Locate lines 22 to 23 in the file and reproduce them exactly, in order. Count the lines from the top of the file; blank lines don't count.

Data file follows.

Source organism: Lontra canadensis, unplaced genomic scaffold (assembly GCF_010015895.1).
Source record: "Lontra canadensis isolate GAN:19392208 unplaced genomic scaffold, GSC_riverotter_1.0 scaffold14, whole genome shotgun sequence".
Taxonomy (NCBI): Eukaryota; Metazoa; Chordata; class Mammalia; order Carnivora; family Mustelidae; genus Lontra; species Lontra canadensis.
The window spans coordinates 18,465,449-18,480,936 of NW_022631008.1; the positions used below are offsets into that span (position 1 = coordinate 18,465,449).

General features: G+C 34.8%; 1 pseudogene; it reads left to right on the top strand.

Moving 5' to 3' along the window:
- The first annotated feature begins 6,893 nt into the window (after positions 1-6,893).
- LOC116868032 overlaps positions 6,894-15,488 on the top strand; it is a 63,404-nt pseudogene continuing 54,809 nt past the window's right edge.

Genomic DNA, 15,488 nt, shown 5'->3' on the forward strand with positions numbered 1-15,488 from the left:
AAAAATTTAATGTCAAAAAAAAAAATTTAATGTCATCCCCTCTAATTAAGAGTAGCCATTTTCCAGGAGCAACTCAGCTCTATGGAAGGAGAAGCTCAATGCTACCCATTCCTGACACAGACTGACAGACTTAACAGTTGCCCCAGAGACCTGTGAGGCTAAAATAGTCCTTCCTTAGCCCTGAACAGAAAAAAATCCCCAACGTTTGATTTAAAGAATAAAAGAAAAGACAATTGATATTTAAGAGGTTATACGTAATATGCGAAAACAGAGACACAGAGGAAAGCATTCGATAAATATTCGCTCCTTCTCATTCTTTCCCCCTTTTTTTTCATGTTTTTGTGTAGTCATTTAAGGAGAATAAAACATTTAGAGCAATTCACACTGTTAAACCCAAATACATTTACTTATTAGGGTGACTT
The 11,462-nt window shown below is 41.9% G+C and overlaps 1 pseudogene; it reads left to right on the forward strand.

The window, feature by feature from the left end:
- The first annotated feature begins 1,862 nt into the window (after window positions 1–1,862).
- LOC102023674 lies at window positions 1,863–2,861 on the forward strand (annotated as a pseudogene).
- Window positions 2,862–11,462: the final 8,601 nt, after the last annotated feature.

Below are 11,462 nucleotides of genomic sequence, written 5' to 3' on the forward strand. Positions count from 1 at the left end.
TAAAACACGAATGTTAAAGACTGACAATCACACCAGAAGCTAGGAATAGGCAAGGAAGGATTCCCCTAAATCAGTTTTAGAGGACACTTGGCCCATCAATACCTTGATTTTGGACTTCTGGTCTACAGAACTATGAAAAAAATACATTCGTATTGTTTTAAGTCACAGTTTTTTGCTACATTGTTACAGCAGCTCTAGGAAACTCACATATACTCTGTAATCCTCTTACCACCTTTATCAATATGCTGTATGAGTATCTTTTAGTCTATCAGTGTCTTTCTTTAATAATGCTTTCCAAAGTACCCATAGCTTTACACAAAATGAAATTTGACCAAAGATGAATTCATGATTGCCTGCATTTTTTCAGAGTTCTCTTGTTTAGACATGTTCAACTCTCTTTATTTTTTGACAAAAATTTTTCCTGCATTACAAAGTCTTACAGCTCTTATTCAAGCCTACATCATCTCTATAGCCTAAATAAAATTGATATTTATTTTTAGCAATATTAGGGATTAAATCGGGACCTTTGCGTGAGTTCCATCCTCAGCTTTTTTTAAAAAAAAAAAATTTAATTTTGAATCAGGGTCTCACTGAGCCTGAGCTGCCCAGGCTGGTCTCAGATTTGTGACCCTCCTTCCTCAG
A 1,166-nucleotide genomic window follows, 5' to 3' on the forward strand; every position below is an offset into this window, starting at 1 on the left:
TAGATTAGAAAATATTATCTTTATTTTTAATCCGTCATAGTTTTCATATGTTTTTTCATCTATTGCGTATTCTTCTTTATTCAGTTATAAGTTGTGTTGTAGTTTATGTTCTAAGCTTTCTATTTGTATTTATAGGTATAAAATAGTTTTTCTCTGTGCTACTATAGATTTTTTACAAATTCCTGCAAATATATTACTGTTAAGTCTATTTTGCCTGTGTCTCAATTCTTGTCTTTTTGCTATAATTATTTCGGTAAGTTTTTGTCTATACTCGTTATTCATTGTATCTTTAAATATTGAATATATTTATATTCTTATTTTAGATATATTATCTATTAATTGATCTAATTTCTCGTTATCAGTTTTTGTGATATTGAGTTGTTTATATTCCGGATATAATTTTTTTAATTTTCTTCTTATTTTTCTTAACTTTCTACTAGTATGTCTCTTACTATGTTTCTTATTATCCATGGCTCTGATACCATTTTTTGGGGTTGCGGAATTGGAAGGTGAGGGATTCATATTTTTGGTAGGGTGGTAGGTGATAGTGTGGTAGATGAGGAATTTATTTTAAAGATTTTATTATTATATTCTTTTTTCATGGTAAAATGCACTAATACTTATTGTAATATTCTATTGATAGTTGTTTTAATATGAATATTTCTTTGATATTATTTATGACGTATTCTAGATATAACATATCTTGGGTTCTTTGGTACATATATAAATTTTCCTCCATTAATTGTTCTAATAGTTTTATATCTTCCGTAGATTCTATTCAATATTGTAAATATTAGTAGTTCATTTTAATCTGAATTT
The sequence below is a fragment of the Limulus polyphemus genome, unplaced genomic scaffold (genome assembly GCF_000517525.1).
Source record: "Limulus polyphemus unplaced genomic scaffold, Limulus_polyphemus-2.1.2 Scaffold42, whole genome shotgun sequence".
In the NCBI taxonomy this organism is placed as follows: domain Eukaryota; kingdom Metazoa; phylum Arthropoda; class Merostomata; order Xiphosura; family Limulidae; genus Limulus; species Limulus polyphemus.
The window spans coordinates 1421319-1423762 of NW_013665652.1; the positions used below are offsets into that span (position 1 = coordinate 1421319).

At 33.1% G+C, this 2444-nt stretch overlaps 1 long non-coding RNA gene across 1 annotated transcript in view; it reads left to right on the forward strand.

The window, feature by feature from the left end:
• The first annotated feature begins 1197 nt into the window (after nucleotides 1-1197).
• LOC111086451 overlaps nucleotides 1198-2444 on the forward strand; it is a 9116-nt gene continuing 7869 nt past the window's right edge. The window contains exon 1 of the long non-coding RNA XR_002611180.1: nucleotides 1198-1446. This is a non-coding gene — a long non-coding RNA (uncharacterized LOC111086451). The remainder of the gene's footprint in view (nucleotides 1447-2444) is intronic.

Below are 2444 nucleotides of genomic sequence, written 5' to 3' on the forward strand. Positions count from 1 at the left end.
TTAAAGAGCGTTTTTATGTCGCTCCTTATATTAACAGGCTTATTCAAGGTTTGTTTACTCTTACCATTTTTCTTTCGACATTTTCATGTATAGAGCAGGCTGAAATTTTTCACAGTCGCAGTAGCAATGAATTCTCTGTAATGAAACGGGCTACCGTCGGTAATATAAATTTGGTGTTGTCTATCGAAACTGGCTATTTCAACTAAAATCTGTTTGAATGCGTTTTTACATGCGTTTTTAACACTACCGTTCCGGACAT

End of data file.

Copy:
In the NCBI taxonomy this organism is placed as follows: domain Eukaryota; kingdom Metazoa; phylum Arthropoda; class Merostomata; order Xiphosura; family Limulidae; genus Limulus; species Limulus polyphemus.
The window spans coordinates 1421319-1423762 of NW_013665652.1; the positions used below are offsets into that span (position 1 = coordinate 1421319).